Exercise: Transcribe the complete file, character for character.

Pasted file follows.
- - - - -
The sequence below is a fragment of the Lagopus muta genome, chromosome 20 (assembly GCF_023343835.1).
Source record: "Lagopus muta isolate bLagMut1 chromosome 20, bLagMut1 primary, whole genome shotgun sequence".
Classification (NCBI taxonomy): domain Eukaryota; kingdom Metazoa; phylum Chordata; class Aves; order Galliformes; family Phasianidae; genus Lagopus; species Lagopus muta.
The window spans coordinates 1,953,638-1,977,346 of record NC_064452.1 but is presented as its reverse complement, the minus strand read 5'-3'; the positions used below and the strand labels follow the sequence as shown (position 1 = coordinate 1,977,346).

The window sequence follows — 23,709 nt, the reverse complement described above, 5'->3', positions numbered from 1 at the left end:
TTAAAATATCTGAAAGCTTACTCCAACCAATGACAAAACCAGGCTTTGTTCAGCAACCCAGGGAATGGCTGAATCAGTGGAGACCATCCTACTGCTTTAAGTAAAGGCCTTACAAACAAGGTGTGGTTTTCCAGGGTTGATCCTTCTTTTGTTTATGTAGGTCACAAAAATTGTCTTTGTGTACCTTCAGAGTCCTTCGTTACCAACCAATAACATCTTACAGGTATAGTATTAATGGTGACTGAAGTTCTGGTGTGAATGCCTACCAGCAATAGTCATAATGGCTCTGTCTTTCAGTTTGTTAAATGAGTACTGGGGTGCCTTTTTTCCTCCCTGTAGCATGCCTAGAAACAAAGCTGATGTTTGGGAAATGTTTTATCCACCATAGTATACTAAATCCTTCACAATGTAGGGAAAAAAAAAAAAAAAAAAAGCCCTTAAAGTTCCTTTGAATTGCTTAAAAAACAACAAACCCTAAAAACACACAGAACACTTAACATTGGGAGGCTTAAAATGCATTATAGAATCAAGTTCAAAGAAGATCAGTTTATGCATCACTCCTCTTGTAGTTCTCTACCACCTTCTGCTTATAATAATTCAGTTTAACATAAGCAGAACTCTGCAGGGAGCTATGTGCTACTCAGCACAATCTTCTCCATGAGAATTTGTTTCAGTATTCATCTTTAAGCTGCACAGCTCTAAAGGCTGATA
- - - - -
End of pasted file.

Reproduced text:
The sequence below is a fragment of the Lagopus muta genome, chromosome 20 (assembly GCF_023343835.1).
Source record: "Lagopus muta isolate bLagMut1 chromosome 20, bLagMut1 primary, whole genome shotgun sequence".
Classification (NCBI taxonomy): domain Eukaryota; kingdom Metazoa; phylum Chordata; class Aves; order Galliformes; family Phasianidae; genus Lagopus; species Lagopus muta.
The window spans coordinates 1,953,638-1,977,346 of record NC_064452.1 but is presented as its reverse complement, the minus strand read 5'-3'; the positions used below and the strand labels follow the sequence as shown (position 1 = coordinate 1,977,346).

The window sequence follows — 23,709 nt, the reverse complement described above, 5'->3', positions numbered from 1 at the left end:
TTAAAATATCTGAAAGCTTACTCCAACCAATGACAAAACCAGGCTTTGTTCAGCAACCCAGGGAATGGCTGAATCAGTGGAGACCATCCTACTGCTTTAAGTAAAGGCCTTACAAACAAGGTGTGGTTTTCCAGGGTTGATCCTTCTTTTGTTTATGTAGGTCACAAAAATTGTCTTTGTGTACCTTCAGAGTCCTTCGTTACCAACCAATAACATCTTACAGGTATAGTATTAATGGTGACTGAAGTTCTGGTGTGAATGCCTACCAGCAATAGTCATAATGGCTCTGTCTTTCAGTTTGTTAAATGAGTACTGGGGTGCCTTTTTTCCTCCCTGTAGCATGCCTAGAAACAAAGCTGATGTTTGGGAAATGTTTTATCCACCATAGTATACTAAATCCTTCACAATGTAGGGAAAAAAAAAAAAAAAAAAAGCCCTTAAAGTTCCTTTGAATTGCTTAAAAAACAACAAACCCTAAAAACACACAGAACACTTAACATTGGGAGGCTTAAAATGCATTATAGAATCAAGTTCAAAGAAGATCAGTTTATGCATCACTCCTCTTGTAGTTCTCTACCACCTTCTGCTTATAATAATTCAGTTTAACATAAGCAGAACTCTGCAGGGAGCTATGTGCTACTCAGCACAATCTTCTCCATGAGAATTTGTTTCAGTATTCATCTTTAAGCTGCACAGCTCTAAAGGCTGATA